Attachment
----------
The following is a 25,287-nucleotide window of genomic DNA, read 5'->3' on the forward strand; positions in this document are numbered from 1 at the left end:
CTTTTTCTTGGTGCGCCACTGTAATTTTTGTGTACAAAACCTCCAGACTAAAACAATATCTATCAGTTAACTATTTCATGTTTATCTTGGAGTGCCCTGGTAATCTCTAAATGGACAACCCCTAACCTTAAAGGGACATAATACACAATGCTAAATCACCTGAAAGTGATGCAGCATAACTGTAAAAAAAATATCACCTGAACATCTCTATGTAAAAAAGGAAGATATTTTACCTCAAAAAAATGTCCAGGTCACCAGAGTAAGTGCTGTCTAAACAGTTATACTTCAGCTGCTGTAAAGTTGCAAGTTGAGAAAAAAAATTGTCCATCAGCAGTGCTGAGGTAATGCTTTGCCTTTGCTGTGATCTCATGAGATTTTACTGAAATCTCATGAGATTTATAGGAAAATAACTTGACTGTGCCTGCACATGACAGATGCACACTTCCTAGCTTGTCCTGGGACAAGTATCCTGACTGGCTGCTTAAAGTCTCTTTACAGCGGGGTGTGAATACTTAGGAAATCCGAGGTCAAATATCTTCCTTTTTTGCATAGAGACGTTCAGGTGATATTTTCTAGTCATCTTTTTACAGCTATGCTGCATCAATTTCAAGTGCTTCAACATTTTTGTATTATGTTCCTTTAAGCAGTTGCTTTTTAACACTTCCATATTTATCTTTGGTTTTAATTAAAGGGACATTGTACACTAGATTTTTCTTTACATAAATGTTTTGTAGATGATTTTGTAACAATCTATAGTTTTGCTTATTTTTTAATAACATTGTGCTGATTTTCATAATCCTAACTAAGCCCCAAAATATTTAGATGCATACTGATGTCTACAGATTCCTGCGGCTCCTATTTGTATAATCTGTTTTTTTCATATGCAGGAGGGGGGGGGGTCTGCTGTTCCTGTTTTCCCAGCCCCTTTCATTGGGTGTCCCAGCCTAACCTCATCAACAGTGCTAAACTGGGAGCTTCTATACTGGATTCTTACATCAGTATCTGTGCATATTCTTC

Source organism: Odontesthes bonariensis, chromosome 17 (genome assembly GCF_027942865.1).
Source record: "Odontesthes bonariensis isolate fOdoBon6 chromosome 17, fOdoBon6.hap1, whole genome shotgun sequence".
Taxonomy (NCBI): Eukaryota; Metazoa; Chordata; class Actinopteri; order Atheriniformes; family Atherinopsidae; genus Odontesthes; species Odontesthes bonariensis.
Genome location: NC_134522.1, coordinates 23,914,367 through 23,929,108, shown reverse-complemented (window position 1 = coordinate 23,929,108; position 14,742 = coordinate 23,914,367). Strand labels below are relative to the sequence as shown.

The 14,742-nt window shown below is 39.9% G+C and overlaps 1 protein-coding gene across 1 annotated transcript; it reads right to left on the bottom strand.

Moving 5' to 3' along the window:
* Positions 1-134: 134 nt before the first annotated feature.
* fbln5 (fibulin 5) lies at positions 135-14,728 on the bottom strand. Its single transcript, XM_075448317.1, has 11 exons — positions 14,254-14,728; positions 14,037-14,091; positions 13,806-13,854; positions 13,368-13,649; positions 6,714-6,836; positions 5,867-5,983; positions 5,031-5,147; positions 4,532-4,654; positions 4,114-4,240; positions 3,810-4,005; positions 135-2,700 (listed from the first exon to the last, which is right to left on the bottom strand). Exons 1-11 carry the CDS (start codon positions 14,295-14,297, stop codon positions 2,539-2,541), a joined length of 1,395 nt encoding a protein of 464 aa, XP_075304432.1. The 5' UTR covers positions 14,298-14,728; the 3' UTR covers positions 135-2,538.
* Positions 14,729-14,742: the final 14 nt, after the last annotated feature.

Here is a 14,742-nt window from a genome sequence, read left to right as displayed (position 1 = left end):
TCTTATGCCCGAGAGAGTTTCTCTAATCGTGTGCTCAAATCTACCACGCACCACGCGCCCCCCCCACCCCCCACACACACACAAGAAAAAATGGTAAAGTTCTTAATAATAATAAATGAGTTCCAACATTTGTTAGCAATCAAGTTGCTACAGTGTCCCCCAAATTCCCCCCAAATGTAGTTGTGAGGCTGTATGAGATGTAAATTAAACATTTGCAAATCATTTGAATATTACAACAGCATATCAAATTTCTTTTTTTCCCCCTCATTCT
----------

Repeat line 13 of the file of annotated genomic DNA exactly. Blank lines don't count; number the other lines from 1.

TCTTATGCCCGAGAGAGTTTCTCTAATCGTGTGCTCAAATCTACCACGCACCACGCGCCCCCCCCACCCCCCACACACACACAAGAAAAAATGGTAAAGTTCTTAATAATAATAAATGAGTTCCAACATTTGTTAGCAATCAAGTTGCTACAGTGTCCCCCAAATTCCCCCCAAATGTAGTTGTGAGGCTGTATGAGATGTAAATTAAACATTTGCAAATCATTTGAATATTACAACAGCATATCAAATTTCTTTTTTTCCCCCTCATTCT